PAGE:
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Security

US focuses on checkpoint fluidity

30 January 2019
The TSA checkpoint at Los Angeles International Airport. In its Apex Screening at Speed vision for the future, the DHS aims to avoid congestion and queuing during the security screening process. Source: Getty Images

The future lies in a blend of enhanced X-ray devices and automatic threat recognition software, says the Transportation Security Administration (TSA)

The Transportation Security Administration (TSA) has developed several innovative technologies and techniques to accelerate passenger screening at US airports. Automated Screening Lanes (ASLs) and computed tomography (CT) technology are the latest security measures travellers are beginning to see at the checkpoint.

Meanwhile, the TSA and Department of Homeland Security Science and Technology Directorate (DHS S&T) continue to examine mitigation technologies designed to stay ahead of the myriad terrorist threats. They are also conducting research and development (R&D) projects, which could further hasten throughput at TSA checkpoints while also improving security from the kerb to the boarding gate.

ASLs offer new capabilities, such as automated diversion of baggage that needs further inspection, automated tracking of trays linking to the X-ray and picture images, and automated bin return allowing officers to focus on security. Integrating CTs with ASLs will provide technological and screening process improvements at US airport checkpoints.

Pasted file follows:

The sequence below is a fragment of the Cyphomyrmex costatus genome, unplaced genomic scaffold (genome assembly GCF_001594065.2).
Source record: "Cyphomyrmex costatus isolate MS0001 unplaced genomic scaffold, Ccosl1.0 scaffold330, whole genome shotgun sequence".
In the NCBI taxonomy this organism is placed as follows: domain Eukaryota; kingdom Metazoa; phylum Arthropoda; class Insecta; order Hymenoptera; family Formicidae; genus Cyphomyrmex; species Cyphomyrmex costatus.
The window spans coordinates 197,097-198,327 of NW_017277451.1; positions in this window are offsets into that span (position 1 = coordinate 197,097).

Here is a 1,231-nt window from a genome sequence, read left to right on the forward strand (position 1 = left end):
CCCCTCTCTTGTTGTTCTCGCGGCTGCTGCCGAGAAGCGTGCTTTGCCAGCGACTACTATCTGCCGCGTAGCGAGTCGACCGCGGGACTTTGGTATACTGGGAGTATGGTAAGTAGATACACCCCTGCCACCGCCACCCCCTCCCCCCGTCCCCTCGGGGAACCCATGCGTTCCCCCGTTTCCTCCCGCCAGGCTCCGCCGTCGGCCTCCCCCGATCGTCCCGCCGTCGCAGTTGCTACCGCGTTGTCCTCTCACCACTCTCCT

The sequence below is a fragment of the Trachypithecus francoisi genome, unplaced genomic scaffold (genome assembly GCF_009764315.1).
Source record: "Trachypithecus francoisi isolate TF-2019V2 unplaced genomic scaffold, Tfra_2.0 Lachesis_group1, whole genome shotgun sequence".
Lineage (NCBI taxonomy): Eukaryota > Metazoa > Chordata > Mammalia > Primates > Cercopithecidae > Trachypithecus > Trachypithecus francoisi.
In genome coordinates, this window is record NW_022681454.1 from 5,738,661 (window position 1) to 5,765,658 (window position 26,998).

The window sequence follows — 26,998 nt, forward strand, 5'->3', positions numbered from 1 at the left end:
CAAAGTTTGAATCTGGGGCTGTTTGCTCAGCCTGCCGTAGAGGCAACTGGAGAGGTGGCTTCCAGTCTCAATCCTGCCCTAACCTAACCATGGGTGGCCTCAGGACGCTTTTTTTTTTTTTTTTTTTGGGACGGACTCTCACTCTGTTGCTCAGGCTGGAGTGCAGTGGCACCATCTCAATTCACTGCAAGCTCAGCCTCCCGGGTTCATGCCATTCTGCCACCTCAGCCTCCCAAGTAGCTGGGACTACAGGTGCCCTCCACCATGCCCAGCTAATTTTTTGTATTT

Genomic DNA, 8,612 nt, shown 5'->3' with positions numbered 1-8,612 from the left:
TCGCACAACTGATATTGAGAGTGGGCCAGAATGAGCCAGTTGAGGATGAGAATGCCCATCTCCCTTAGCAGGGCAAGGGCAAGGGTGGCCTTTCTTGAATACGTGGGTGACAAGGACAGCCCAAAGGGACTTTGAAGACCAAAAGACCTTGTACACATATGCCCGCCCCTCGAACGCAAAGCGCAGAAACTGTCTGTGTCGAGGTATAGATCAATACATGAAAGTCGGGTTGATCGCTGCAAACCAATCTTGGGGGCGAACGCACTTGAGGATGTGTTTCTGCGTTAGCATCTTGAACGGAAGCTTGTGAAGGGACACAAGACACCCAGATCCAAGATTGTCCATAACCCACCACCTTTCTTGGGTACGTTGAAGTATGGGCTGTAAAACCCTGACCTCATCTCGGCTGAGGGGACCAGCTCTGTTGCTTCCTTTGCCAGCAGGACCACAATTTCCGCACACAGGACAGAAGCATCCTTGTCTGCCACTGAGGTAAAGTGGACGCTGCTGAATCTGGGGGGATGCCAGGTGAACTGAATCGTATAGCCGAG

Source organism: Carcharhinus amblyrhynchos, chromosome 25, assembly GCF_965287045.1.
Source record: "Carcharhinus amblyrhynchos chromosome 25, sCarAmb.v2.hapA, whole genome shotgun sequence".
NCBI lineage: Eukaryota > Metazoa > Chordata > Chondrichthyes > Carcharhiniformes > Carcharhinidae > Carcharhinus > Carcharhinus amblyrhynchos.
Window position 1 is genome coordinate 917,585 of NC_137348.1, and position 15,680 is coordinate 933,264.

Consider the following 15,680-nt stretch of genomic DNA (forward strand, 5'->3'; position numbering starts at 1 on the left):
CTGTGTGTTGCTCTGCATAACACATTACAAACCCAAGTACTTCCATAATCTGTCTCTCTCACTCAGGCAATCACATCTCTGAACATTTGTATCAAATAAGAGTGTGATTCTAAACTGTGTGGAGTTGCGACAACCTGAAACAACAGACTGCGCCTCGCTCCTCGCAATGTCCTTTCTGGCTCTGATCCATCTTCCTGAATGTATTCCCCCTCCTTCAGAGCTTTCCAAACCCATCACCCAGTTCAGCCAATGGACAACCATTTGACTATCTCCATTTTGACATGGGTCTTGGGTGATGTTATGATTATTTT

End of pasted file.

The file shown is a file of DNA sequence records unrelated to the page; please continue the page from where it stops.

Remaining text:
TSA has a dream

The airport checkpoint of the future will be fully capable of efficiently detecting threats to aviation security while minimising the inconvenience to passengers. DHS S&T envisages a future where passengers approach the checkpoint and place their carry-on items on a conveyer belt leading to an enhanced X-ray device with automatic threat recognition software.

Passengers walk through a screening portal without having to take off their shoes or coats or remove their laptops and liquids from their bags. If the screening portal identifies a potential threat on a passenger or with a carry-on item, a non-invasive, secondary inspection will take place.

The DHS S&T Apex Screening at Speed (Apex SaS) programme aims to modernise how the TSA processes passengers and scans carry-on bags. While this transformative R&D activity could ultimately develop screening procedures that span the entire airport, Apex SaS researchers focus on the security checkpoint.

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